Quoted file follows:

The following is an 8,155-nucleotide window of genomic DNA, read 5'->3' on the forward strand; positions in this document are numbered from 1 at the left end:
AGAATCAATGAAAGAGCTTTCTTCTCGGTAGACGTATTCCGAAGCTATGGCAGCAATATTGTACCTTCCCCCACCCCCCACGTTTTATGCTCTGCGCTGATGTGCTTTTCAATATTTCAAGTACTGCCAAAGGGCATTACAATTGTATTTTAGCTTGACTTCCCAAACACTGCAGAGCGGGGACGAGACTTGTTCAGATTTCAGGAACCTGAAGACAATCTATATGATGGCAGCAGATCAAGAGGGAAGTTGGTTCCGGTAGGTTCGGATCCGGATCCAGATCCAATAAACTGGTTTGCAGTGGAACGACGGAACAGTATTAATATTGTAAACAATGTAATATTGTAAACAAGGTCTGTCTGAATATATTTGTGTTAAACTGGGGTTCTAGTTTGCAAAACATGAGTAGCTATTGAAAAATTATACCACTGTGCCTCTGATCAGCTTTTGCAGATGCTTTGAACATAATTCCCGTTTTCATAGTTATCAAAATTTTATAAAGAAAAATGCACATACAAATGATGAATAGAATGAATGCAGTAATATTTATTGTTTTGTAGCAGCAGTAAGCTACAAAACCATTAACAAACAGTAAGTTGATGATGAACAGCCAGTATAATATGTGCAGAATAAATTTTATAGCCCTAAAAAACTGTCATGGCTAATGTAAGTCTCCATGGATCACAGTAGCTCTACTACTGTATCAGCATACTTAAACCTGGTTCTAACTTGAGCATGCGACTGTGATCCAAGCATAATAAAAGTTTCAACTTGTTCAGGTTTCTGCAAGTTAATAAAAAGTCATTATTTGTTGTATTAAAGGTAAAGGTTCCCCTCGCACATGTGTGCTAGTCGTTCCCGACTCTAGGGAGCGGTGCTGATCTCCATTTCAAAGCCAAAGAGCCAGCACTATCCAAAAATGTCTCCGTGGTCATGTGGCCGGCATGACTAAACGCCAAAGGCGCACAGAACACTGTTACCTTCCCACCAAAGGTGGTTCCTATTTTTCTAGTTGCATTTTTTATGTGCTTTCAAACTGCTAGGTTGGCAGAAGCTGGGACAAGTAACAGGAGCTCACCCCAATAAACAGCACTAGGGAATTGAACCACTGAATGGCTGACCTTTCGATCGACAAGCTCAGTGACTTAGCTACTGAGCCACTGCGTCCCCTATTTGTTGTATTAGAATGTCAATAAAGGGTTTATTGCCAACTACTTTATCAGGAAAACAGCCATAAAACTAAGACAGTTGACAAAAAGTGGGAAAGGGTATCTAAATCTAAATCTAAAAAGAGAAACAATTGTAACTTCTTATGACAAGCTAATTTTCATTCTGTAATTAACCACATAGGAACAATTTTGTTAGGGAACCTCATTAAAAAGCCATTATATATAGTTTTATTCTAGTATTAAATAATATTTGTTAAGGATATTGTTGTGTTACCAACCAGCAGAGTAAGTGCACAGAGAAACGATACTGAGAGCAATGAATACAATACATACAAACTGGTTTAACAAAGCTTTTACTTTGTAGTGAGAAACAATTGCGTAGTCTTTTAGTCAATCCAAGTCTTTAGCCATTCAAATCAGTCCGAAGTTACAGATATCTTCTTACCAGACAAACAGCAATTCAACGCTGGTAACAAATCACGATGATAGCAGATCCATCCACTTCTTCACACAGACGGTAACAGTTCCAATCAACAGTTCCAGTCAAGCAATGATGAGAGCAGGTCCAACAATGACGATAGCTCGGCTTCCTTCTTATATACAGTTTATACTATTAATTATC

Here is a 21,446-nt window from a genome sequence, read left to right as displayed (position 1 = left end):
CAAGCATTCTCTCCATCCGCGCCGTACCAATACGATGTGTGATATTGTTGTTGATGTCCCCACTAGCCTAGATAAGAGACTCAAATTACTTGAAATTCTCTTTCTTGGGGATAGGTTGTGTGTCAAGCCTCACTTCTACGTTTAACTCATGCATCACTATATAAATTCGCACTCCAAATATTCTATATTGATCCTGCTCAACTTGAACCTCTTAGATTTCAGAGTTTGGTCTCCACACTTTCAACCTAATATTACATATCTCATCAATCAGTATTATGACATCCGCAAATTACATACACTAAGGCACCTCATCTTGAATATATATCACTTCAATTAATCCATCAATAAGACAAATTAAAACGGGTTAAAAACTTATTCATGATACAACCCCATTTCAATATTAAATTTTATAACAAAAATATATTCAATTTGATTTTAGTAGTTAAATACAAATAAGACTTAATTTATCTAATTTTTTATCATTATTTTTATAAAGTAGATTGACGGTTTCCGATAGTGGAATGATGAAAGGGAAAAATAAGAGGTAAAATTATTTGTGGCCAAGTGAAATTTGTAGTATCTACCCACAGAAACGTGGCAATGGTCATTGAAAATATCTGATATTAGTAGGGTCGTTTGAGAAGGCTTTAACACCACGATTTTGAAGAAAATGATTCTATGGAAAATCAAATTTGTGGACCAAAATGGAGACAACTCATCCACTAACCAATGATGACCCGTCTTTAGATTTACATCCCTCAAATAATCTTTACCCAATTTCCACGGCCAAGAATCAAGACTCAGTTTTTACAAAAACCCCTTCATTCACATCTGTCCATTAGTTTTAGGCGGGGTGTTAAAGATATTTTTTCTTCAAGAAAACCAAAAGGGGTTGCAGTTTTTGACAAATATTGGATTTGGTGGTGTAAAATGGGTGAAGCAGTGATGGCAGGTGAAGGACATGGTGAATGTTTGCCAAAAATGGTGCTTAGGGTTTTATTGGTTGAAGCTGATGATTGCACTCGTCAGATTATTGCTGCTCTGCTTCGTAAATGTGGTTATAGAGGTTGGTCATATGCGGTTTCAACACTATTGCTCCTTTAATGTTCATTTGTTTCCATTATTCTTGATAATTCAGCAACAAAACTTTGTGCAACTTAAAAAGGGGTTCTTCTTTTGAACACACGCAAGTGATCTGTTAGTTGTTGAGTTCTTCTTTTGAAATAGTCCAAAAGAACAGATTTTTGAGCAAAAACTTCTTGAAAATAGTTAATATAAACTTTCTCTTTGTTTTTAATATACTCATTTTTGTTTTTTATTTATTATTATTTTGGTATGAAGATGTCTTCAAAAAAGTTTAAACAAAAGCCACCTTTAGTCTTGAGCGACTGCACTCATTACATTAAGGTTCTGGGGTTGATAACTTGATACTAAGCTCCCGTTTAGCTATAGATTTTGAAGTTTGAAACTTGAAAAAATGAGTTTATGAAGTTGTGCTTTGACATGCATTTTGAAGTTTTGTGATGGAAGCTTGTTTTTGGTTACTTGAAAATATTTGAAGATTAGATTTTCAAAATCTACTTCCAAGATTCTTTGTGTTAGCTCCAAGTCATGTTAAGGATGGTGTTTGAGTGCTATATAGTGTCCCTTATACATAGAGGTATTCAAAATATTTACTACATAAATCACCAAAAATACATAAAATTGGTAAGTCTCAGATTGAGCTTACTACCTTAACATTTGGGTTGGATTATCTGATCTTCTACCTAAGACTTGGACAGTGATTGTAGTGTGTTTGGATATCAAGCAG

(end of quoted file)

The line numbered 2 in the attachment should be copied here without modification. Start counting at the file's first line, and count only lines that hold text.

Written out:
AGAATCAATGAAAGAGCTTTCTTCTCGGTAGACGTATTCCGAAGCTATGGCAGCAATATTGTACCTTCCCCCACCCCCCACGTTTTATGCTCTGCGCTGATGTGCTTTTCAATATTTCAAGTACTGCCAAAGGGCATTACAATTGTATTTTAGCTTGACTTCCCAAACACTGCAGAGCGGGGACGAGACTTGTTCAGATTTCAGGAACCTGAAGACAATCTATATGATGGCAGCAGATCAAGAGGGAAGTTGGTTCCGGTAGGTTCGGATCCGGATCCAGATCCAATAAACTGGTTTGCAGTGGAACGACGGAACAGTATTAATATTGTAAACAATGTAATATTGTAAACAAGGTCTGTCTGAATATATTTGTGTTAAACTGGGGTTCTAGTTTGCAAAACATGAGTAGCTATTGAAAAATTATACCACTGTGCCTCTGATCAGCTTTTGCAGATGCTTTGAACATAATTCCCGTTTTCATAGTTATCAAAATTTTATAAAGAAAAATGCACATACAAATGATGAATAGAATGAATGCAGTAATATTTATTGTTTTGTAGCAGCAGTAAGCTACAAAACCATTAACAAACAGTAAGTTGATGATGAACAGCCAGTATAATATGTGCAGAATAAATTTTATAGCCCTAAAAAACTGTCATGGCTAATGTAAGTCTCCATGGATCACAGTAGCTCTACTACTGTATCAGCATACTTAAACCTGGTTCTAACTTGAGCATGCGACTGTGATCCAAGCATAATAAAAGTTTCAACTTGTTCAGGTTTCTGCAAGTTAATAAAAAGTCATTATTTGTTGTATTAAAGGTAAAGGTTCCCCTCGCACATGTGTGCTAGTCGTTCCCGACTCTAGGGAGCGGTGCTGATCTCCATTTCAAAGCCAAAGAGCCAGCACTATCCAAAAATGTCTCCGTGGTCATGTGGCCGGCATGACTAAACGCCAAAGGCGCACAGAACACTGTTACCTTCCCACCAAAGGTGGTTCCTATTTTTCTAGTTGCATTTTTTATGTGCTTTCAAACTGCTAGGTTGGCAGAAGCTGGGACAAGTAACAGGAGCTCACCCCAATAAACAGCACTAGGGAATTGAACCACTGAATGGCTGACCTTTCGATCGACAAGCTCAGTGACTTAGCTACTGAGCCACTGCGTCCCCTATTTGTTGTATTAGAATGTCAATAAAGGGTTTATTGCCAACTACTTTATCAGGAAAACAGCCATAAAACTAAGACAGTTGACAAAAAGTGGGAAAGGGTATCTAAATCTAAATCTAAAAAGAGAAACAATTGTAACTTCTTATGACAAGCTAATTTTCATTCTGTAATTAACCACATAGGAACAATTTTGTTAGGGAACCTCATTAAAAAGCCATTATATATAGTTTTATTCTAGTATTAAATAATATTTGTTAAGGATATTGTTGTGTTACCAACCAGCAGAGTAAGTGCACAGAGAAACGATACTGAGAGCAATGAATACAATACATACAAACTGGTTTAACAAAGCTTTTACTTTGTAGTGAGAAACAATTGCGTAGTCTTTTAGTCAATCCAAGTCTTTAGCCATTCAAATCAGTCCGAAGTTACAGATATCTTCTTACCAGACAAACAGCAATTCAACGCTGGTAACAAATCACGATGATAGCAGATCCATCCACTTCTTCACACAGACGGTAACAGTTCCAATCAACAGTTCCAGTCAAGCAATGATGAGAGCAGGTCCAACAATGACGATAGCTCGGCTTCCTTCTTATATACAGTTTATACTATTAATTATC